Galesburg is urging residents to take a proactive approach now that the Emerald Ash Borer has been detected in the city.
Larry Cox, Director of Public Works, said property owners should determine whether they have any ash trees. If they do, the trees should be checked for signs of the destructive pest.
Typically, branches at the top of an infected tree will die off first and more will die in the following years. The bugs are smaller than a penny and attach to the top of trees so it’s easier to spot signs of the Emerald Ash Borer than it is to see the insect itself.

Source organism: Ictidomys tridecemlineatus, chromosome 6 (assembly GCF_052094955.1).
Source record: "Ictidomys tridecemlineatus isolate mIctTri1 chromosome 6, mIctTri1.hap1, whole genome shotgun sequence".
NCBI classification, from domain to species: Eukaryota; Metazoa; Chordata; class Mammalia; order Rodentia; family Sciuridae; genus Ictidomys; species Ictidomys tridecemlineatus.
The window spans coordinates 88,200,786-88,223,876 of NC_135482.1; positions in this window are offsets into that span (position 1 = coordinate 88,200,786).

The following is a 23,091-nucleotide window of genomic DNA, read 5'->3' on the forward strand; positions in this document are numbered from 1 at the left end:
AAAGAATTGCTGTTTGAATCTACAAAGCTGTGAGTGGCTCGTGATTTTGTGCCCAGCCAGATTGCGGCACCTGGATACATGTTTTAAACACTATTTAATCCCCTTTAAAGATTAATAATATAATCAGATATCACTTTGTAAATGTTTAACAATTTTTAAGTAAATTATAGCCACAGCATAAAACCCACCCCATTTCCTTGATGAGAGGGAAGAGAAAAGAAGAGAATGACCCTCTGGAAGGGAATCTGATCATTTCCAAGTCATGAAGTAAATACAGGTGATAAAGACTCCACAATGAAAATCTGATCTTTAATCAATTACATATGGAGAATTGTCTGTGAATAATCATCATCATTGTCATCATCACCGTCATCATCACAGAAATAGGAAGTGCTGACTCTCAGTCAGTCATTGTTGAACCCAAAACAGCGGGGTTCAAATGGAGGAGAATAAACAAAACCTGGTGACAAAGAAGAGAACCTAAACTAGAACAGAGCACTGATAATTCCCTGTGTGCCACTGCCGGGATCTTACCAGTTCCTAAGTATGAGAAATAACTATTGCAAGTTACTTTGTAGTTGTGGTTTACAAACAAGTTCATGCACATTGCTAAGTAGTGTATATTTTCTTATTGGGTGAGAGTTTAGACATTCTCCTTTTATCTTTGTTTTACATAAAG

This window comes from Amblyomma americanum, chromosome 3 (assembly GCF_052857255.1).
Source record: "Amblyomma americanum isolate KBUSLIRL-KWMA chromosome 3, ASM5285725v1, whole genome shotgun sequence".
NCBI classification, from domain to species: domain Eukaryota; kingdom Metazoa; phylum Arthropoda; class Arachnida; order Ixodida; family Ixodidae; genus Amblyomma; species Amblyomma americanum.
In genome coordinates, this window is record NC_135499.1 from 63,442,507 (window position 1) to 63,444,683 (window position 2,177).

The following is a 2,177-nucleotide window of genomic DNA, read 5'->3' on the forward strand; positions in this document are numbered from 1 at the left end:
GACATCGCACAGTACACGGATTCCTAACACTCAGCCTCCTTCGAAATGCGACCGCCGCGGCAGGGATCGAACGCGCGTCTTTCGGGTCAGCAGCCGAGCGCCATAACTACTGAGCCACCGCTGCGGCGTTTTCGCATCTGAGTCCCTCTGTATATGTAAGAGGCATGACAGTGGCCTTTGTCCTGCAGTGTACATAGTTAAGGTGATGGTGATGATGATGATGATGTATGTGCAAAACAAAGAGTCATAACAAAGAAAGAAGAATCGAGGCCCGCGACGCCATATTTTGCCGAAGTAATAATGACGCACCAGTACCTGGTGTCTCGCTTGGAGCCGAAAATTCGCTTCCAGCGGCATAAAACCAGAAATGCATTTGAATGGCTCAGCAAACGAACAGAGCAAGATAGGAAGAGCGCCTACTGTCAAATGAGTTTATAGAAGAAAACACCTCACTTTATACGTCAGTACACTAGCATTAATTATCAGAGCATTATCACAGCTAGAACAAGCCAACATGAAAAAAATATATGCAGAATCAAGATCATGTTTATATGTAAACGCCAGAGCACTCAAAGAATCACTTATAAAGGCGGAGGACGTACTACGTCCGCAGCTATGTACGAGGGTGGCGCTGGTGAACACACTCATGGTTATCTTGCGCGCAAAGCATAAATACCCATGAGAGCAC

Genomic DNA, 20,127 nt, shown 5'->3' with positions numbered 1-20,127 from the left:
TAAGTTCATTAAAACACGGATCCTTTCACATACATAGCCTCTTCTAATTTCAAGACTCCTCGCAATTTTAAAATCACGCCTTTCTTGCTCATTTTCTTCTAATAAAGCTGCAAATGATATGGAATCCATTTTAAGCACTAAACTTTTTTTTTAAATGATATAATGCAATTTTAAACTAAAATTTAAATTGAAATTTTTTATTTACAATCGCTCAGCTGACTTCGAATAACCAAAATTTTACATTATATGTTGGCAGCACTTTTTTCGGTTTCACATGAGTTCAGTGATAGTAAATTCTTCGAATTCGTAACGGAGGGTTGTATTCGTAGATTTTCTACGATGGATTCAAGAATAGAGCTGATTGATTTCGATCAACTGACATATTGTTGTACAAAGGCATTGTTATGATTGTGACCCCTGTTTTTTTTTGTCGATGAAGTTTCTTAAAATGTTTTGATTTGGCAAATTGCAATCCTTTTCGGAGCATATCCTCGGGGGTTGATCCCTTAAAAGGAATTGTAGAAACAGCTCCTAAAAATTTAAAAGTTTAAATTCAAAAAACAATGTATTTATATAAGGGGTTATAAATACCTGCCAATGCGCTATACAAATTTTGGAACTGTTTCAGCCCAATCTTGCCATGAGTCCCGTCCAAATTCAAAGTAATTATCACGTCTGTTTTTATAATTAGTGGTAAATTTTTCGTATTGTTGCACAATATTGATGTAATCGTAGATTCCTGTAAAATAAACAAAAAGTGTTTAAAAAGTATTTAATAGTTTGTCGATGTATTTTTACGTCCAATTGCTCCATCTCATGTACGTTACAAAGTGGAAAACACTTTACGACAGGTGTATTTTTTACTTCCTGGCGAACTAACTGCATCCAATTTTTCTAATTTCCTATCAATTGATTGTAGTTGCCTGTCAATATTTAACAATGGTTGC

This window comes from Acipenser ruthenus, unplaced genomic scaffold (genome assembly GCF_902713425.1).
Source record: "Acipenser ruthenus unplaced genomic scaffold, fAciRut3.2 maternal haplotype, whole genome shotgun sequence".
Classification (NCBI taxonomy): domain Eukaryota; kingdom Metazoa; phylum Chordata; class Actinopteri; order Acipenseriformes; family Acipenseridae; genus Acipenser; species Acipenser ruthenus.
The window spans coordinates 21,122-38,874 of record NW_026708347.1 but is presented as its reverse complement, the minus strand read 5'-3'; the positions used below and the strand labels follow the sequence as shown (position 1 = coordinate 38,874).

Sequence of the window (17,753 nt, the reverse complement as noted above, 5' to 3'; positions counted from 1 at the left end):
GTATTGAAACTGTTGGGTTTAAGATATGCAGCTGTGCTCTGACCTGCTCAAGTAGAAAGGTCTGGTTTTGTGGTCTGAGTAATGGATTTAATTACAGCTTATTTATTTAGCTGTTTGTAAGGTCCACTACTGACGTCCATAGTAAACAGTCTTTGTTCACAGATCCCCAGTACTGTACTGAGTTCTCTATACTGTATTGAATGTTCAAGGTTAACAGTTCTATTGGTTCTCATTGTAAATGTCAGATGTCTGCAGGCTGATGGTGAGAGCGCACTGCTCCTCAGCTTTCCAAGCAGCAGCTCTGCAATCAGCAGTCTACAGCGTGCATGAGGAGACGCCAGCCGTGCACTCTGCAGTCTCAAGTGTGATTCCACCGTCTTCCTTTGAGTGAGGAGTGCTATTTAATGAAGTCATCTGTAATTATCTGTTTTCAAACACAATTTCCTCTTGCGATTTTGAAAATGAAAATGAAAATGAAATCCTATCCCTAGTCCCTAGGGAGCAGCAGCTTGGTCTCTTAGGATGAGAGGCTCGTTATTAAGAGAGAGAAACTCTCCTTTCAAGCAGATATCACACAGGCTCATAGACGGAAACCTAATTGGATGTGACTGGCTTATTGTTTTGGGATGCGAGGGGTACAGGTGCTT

Cox said residents should consider all options and work with a licensed professional to treat or remove a tree.
More information about the city’s EAB Readiness Plan can be found on the city’s website. In addition, the city plans to hold workshops on the issue early in 2013.
Cox said residents need to keep a simple fact in mind:
“Every ash tree in town will eventually become infected and die.”
He said the EAB had been detected on and around the Knox College campus. The discovery of the insect in Galesburg did not come as a surprise.
“We’ve been preparing now for five years or so, trying to be proactive and have a plan ready in place,” Cox said.
Cox said every community in Illinois should be prepared for the arrival of the pest.
Knox County was added to the state’s EAB quarantine list this week. 40% of the state is now on the list.
Cox said the city has about 600 publicly owned ash trees. It’s not known how many more are on private property.